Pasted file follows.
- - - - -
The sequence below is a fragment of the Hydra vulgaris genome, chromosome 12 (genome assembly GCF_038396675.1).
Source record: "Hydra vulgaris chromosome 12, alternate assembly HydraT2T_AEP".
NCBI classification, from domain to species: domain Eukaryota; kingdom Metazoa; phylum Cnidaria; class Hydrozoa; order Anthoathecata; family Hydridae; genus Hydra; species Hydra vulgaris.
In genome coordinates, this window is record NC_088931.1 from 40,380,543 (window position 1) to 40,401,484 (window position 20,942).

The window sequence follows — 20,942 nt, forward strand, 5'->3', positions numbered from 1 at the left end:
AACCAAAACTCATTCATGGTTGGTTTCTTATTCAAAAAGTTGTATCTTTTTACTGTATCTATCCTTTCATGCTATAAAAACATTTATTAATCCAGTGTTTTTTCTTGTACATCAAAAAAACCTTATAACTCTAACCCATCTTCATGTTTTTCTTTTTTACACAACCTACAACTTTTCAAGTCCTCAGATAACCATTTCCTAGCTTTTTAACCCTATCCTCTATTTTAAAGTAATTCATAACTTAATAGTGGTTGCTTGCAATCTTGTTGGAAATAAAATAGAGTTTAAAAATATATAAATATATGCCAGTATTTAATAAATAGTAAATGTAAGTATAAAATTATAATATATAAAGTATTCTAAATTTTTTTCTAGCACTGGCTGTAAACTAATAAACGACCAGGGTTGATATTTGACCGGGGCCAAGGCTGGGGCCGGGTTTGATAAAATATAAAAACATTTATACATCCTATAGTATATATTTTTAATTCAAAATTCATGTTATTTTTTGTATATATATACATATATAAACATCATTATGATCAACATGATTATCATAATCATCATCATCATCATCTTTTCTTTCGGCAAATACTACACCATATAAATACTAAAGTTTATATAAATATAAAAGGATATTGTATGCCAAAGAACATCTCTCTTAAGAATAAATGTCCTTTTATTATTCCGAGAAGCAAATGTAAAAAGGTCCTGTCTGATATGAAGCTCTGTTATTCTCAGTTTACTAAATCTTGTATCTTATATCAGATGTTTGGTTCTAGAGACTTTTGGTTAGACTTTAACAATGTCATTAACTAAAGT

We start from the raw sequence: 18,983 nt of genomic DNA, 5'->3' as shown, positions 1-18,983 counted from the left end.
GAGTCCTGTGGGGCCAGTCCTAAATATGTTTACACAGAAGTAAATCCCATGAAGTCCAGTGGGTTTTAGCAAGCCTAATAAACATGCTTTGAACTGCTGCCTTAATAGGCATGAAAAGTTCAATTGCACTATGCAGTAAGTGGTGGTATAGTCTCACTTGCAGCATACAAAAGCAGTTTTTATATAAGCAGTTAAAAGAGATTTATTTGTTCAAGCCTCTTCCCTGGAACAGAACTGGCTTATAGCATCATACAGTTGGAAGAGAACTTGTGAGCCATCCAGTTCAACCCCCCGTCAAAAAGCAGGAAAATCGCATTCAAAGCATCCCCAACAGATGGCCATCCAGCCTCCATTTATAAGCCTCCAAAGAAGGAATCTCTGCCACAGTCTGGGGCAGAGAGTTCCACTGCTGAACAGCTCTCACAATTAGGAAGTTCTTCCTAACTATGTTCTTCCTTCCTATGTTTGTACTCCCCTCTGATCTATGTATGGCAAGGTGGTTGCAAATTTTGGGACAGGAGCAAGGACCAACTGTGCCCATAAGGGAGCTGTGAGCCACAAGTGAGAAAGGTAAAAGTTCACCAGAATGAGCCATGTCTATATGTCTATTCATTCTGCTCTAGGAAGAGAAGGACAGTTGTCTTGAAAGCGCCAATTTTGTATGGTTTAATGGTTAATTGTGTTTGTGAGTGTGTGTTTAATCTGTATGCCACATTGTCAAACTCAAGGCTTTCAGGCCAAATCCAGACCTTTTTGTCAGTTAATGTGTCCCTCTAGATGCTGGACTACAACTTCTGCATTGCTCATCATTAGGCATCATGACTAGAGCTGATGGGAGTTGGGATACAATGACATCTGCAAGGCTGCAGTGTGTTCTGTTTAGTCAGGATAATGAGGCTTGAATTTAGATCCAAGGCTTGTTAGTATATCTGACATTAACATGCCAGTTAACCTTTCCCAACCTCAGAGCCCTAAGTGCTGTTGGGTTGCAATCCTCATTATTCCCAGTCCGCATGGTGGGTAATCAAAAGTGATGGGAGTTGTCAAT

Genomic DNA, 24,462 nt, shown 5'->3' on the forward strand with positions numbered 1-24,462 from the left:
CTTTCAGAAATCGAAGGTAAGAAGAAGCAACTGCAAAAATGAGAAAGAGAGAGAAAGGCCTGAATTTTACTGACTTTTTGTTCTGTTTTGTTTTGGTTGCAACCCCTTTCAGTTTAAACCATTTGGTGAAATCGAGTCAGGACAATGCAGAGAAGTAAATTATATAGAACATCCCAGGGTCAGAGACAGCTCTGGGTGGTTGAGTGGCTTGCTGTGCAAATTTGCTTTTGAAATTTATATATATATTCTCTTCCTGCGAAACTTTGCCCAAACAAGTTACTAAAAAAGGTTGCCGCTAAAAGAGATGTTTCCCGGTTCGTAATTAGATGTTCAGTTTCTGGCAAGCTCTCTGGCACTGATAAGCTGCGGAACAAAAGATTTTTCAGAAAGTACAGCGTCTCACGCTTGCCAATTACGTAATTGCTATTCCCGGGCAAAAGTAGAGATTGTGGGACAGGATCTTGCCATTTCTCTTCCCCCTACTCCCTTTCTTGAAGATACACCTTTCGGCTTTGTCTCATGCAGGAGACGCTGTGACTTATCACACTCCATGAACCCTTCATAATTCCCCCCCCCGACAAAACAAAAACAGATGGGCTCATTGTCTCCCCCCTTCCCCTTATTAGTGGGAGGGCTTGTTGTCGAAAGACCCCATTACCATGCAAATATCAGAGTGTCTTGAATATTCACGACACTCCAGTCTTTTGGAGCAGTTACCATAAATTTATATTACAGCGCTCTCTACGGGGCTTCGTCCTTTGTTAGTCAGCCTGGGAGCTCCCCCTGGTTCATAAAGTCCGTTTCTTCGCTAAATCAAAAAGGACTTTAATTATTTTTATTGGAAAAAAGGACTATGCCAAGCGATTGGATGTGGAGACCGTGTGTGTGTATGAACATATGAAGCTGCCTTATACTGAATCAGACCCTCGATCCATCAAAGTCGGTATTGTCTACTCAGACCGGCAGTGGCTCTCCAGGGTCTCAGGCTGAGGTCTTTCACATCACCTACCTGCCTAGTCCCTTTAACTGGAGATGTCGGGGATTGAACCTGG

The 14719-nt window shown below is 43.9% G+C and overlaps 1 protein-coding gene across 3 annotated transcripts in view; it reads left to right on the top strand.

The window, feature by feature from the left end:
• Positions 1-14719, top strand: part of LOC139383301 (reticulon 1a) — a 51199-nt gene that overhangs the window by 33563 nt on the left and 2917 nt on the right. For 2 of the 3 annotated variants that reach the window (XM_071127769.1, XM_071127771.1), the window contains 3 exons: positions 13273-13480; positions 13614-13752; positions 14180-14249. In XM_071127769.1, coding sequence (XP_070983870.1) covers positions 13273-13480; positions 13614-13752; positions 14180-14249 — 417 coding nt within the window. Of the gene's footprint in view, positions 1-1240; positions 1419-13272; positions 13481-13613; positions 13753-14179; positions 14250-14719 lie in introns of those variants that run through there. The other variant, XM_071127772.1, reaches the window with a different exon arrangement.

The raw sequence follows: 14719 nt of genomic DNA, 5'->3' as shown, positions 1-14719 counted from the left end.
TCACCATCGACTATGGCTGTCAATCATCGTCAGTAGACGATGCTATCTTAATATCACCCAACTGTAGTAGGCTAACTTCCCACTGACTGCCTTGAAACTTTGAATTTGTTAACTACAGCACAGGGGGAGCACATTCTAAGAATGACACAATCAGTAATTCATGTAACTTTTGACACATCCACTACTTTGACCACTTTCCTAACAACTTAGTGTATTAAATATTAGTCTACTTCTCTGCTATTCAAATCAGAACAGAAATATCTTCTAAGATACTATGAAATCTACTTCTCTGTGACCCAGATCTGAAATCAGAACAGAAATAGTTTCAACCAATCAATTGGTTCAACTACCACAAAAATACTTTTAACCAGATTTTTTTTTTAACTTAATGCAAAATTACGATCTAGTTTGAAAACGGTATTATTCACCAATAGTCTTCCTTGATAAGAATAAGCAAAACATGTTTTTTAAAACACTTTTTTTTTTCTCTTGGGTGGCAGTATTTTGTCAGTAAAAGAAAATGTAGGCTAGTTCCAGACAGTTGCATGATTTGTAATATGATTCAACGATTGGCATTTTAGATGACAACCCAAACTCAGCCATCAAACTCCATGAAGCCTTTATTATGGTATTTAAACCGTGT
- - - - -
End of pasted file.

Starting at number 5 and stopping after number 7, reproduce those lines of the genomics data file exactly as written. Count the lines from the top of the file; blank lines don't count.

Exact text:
The window sequence follows — 20,942 nt, forward strand, 5'->3', positions numbered from 1 at the left end:
AACCAAAACTCATTCATGGTTGGTTTCTTATTCAAAAAGTTGTATCTTTTTACTGTATCTATCCTTTCATGCTATAAAAACATTTATTAATCCAGTGTTTTTTCTTGTACATCAAAAAAACCTTATAACTCTAACCCATCTTCATGTTTTTCTTTTTTACACAACCTACAACTTTTCAAGTCCTCAGATAACCATTTCCTAGCTTTTTAACCCTATCCTCTATTTTAAAGTAATTCATAACTTAATAGTGGTTGCTTGCAATCTTGTTGGAAATAAAATAGAGTTTAAAAATATATAAATATATGCCAGTATTTAATAAATAGTAAATGTAAGTATAAAATTATAATATATAAAGTATTCTAAATTTTTTTCTAGCACTGGCTGTAAACTAATAAACGACCAGGGTTGATATTTGACCGGGGCCAAGGCTGGGGCCGGGTTTGATAAAATATAAAAACATTTATACATCCTATAGTATATATTTTTAATTCAAAATTCATGTTATTTTTTGTATATATATACATATATAAACATCATTATGATCAACATGATTATCATAATCATCATCATCATCATCTTTTCTTTCGGCAAATACTACACCATATAAATACTAAAGTTTATATAAATATAAAAGGATATTGTATGCCAAAGAACATCTCTCTTAAGAATAAATGTCCTTTTATTATTCCGAGAAGCAAATGTAAAAAGGTCCTGTCTGATATGAAGCTCTGTTATTCTCAGTTTACTAAATCTTGTATCTTATATCAGATGTTTGGTTCTAGAGACTTTTGGTTAGACTTTAACAATGTCATTAACTAAAGT

We start from the raw sequence: 18,983 nt of genomic DNA, 5'->3' as shown, positions 1-18,983 counted from the left end.